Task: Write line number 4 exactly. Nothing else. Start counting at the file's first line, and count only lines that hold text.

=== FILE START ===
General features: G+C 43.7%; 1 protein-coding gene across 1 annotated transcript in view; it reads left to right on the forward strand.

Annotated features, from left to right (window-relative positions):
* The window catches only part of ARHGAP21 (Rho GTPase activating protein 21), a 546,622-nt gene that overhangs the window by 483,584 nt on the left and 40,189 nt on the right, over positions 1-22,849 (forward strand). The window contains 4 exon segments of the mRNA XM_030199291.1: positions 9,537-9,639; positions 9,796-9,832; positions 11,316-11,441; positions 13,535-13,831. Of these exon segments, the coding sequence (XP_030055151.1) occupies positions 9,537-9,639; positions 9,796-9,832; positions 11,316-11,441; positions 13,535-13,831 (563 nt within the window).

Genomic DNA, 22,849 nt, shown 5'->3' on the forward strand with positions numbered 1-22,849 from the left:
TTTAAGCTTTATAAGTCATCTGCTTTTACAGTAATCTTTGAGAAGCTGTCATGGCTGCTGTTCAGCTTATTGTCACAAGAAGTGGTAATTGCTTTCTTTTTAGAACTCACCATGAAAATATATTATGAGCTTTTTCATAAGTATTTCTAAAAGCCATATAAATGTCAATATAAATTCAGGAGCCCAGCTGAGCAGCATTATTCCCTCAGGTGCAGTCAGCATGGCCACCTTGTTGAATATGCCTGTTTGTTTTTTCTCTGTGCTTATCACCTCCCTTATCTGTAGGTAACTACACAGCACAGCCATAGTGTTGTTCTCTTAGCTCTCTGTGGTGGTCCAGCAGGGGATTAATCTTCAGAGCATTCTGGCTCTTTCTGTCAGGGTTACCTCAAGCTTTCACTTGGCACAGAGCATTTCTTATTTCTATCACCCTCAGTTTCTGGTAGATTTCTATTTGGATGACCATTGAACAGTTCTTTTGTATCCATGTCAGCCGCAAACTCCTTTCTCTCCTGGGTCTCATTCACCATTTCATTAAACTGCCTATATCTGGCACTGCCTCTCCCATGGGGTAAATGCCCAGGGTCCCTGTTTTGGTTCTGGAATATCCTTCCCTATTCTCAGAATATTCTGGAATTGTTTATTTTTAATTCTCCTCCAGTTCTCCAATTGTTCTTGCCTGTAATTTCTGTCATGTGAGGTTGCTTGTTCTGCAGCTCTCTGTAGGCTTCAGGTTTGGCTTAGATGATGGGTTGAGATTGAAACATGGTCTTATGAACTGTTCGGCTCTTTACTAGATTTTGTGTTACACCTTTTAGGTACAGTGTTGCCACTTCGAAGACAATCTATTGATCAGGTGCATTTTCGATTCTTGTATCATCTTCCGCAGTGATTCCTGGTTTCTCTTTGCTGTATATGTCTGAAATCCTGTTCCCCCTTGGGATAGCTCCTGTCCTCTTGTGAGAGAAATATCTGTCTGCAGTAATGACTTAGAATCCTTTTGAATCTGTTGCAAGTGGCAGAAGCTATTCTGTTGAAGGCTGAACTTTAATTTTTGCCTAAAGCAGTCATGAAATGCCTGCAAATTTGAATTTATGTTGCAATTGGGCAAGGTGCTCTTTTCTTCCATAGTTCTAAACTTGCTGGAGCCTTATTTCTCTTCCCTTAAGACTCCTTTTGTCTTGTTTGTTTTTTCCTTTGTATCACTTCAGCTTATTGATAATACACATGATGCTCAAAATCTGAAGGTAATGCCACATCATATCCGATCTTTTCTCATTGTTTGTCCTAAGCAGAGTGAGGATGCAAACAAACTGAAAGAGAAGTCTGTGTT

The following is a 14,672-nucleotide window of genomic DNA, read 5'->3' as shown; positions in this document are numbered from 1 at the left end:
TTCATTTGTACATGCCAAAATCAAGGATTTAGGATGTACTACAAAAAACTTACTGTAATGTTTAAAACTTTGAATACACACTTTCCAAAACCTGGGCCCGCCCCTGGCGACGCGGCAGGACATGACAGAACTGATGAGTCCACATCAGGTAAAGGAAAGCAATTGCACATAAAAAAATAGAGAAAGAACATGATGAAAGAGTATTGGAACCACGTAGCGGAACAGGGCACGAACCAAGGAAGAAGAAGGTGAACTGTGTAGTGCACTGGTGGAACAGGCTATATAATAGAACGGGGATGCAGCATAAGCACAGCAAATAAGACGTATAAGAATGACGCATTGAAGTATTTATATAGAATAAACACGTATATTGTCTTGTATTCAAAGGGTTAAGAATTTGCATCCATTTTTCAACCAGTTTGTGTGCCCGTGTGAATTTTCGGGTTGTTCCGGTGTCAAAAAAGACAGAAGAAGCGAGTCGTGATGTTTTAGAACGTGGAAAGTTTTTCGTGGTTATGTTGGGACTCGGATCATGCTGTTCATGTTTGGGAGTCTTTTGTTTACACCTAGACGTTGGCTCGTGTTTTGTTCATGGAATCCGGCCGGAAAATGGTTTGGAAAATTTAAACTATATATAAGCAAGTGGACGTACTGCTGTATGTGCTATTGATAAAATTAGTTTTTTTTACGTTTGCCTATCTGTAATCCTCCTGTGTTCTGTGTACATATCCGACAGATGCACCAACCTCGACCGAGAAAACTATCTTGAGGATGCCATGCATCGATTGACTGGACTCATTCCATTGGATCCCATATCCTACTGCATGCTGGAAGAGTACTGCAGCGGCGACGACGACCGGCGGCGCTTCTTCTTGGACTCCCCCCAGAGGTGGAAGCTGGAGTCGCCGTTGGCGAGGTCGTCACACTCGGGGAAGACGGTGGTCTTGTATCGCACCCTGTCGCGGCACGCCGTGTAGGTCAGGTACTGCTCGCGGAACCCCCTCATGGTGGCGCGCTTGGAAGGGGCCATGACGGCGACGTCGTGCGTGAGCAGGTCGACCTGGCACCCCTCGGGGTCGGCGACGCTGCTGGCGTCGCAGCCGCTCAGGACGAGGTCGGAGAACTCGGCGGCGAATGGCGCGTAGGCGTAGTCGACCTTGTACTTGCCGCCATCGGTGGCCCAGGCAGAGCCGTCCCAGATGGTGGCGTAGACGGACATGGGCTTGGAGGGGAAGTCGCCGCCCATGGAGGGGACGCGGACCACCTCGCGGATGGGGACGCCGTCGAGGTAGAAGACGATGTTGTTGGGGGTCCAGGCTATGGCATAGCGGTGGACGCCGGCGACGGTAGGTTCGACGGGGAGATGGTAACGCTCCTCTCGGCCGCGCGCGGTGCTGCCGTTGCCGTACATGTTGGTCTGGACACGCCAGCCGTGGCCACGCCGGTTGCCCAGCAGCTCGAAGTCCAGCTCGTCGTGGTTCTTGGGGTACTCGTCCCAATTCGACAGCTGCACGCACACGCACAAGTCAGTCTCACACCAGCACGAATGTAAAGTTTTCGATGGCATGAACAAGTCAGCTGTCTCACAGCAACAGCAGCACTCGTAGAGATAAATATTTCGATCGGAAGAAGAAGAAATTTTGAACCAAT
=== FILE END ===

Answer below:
Genomic DNA, 22,849 nt, shown 5'->3' on the forward strand with positions numbered 1-22,849 from the left: